Macon-Bibb to use cameras to fight crime; New sales tax sought to roll back property tax; Centreplex, courthouse upgrades   

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Macon-Bibb to use cameras to fight crime; New sales tax sought to roll back property tax; Centreplex, courthouse upgrades   

The Bibb County Sheriff's Office

The Bibb County Sheriff's Office "Operation Overwatch" caught a shooting on camera last summer off Houston Avenue.

The Bibb County Sheriff's Office "Operation Overwatch" caught a shooting on camera last summer off Houston Avenue.

The Bibb County Sheriff's Office "Operation Overwatch" caught a shooting on camera last summer off Houston Avenue.

The Bibb County sheriff might be down about 100 officers, but he’s getting some new tools to fight crime.

The Macon-Bibb County Commission has approved up to $100,000 annually to be spent on surveillance cameras to be erected across the county.

Under the proposal approved this week, half the funding will come from the sheriff’s commissary fund and the rest from the county’s general fund.

Last summer, the sheriff’s office, Georgia Power and Cox Communications entered into “Operation Overwatch.”

The pilot program used the power company’s SiteView camera surveillance system on a utility pole to monitor high-crime areas and transmit video via the cable company’s broadband.

Several arrests were made after investigators reviewed footage, which included a shooting off Houston Avenue.

Sheriff David Davis has a goal of using up to 30 cameras including in places where illegal dumping is rampant or traffic violations are prevalent.

“We’ll ramp up to that,” Davis told county commissioners last week. “I’d love to have a bank of monitors in a room with a staff member to monitor them.”

Initially, the footage will only be reviewed when there has been a crime, dispute or other violation.

The plan is to begin with leasing eight or nine cameras from the utility company and add others.

The system can also be used during high-density activities where a lot of people gather, such as during Cherry Blossom Festival events.

Proposed new sales tax could lower property taxes

Voters could be going to the polls again in Macon-Bibb County to decide whether to spend an extra penny on the dollar to boost public safety and give property owners a tax break.

The Macon-Bibb County Commission voted Tuesday to urge the Georgia Legislature to make changes in the way the Other Local Option Sales Tax, or OLOST, is collected by the state’s consolidated governments.

If local legislators and lawmakers in other consolidated governments, such as Columbus and Athens, agree to the proposal, Macon-Bibb could add a new sales tax referendum to the November general election ballot. If approved, new tax collections could begin April 1 and generate an estimated $25 million a year.

At least 20 percent would go to public safety with the rest going to the general fund balance and rolling back property taxes.

“This could alleviate a lot of problems with public safety,” Commissioner Mallory Jones told committee members.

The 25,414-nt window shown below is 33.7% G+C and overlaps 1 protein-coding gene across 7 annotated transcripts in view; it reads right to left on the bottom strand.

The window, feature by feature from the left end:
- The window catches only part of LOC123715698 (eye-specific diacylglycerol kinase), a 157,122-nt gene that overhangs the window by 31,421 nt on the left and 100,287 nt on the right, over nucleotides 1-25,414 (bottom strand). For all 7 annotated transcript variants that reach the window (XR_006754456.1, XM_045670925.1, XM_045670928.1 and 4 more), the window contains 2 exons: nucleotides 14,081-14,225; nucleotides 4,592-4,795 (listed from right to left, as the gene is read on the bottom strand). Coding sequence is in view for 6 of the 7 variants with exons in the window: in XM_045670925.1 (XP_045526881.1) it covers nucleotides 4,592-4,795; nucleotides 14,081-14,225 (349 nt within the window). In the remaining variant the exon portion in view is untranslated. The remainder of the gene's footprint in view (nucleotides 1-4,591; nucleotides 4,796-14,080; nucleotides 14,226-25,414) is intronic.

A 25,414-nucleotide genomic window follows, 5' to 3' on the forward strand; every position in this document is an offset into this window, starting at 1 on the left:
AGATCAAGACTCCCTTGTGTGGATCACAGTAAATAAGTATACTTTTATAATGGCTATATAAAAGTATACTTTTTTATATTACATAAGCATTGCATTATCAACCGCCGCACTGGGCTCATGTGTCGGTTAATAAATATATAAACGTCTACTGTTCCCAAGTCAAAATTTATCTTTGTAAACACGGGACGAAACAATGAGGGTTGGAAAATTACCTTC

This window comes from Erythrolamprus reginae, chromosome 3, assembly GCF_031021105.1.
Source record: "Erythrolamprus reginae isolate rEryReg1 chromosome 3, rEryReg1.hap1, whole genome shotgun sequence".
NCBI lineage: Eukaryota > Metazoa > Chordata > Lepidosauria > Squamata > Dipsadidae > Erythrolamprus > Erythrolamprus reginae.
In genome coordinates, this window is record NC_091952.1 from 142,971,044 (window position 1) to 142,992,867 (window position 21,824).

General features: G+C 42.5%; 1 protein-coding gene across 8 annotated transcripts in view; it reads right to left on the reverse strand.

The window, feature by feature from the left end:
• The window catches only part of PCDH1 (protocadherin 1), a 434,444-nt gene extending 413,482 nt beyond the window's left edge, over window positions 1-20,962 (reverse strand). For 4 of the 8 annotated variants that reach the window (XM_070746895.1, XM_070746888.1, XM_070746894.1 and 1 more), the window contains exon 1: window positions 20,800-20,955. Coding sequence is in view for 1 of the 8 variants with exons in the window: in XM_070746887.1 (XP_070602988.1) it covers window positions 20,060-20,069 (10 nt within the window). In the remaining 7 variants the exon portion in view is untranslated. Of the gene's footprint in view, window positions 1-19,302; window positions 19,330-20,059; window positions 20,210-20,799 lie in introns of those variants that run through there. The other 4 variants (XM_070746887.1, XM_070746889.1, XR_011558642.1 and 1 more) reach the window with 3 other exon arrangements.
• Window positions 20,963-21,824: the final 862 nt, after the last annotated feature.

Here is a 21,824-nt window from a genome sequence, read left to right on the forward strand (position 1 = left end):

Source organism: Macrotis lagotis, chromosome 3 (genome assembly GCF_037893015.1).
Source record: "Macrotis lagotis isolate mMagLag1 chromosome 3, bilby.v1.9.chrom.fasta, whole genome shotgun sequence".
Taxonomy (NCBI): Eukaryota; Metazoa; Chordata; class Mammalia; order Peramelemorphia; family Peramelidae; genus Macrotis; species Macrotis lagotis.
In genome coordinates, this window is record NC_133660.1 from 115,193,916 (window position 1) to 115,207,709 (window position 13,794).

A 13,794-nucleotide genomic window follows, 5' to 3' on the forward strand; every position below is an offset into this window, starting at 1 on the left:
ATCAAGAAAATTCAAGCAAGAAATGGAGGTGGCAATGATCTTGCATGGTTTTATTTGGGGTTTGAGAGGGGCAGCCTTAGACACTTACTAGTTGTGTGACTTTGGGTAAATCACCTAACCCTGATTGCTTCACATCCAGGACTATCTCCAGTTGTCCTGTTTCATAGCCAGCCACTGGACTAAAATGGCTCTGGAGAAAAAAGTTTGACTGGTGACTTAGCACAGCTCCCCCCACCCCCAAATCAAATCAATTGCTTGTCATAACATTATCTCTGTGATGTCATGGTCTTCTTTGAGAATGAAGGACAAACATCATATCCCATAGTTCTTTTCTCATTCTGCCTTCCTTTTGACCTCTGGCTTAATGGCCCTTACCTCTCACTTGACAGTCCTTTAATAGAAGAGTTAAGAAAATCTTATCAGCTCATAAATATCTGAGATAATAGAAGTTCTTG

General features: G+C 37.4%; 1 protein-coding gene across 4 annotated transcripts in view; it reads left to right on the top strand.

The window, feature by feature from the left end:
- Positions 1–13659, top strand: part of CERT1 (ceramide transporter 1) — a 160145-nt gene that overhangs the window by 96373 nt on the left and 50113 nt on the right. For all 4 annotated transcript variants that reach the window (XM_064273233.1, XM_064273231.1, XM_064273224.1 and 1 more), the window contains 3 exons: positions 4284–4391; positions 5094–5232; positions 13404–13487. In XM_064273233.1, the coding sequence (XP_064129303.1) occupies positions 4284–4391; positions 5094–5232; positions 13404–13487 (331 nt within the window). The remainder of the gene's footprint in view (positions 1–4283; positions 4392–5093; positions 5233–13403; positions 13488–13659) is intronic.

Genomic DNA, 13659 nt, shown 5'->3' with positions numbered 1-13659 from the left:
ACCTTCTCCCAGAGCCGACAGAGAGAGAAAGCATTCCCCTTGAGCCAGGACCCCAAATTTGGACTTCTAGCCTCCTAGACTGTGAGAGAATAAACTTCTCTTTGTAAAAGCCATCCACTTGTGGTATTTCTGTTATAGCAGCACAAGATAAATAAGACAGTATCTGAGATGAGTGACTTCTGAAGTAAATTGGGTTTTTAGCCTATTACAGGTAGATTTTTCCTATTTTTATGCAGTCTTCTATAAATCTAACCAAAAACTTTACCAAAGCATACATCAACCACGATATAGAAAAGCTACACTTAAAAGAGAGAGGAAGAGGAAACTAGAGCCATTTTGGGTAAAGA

The measure could face an uphill battle as state lawmakers wrangle over issues in the waning days of this session.

“I think the commission members who have continued to support the OLOST still support it,” Mayor pro-tem Al Tillman said. “I’m all for it.”

Facility upgrades pending

Nearly a dozen Macon-Bibb County facilities could be getting an upgrade through a proposed contract with Schneider Electric.

The company audited county properties earlier this year and proposed nearly $28 million in upgrades with a guaranteed energy savings of $31.6 million over 20 years.

This week, commissioners approved a revised list of projects totaling $23.4 million with a projected savings guarantee of $30.9 million over two decades.

The approved list includes the 10 facilities that make up 41 percent of the county’s total energy cost: the courthouse, annex, Grand Opera House, Coliseum, Wilson Convention Center, City Auditorium, Government Center, Middle Georgia Regional Airport, Luther Williams Field and the Emergency Management Agency bunker.

The plan calls for the mayor to enter into a contract with Schneider to provide for mechanical replacements and upgrades, centralized building automation, LED lighting, electrical infrastructure replacements, water conservation, telecommunications upgrades and optimized software.

Facilities Management director Robert Ryals told commissioners all the work needs to be done and has been put off for years.

“We’re one component failure from having no heat at the courthouse. Then, where are we going to hold court and do business?” Ryals asked.

Commissioners finalized the projects but also will have to approve financing the improvements at a future meeting once the contract is drawn.

Other items approved this week:

– $99,500 Pay scale study approved using sheriff’s office funds to put together a comprehensive class and compensation study by Management Advisory Group International, Inc.

– $200,000 in blight funds from 2018 SPLOST to design and build a park on formerly blighted properties and lots around First, Telfair and Elm streets and Edgewood Avenue. Nearby Ebenezer Baptist Church plans to partner in the project by helping maintain the park.

– $228,000 for a new fire engine and equipment

– $90,140 for SmartAddress consolidation of master address database to enhance public safety response

Contact Civic Reporting Senior Fellow Liz Fabian at 478-301-2976 or [email protected]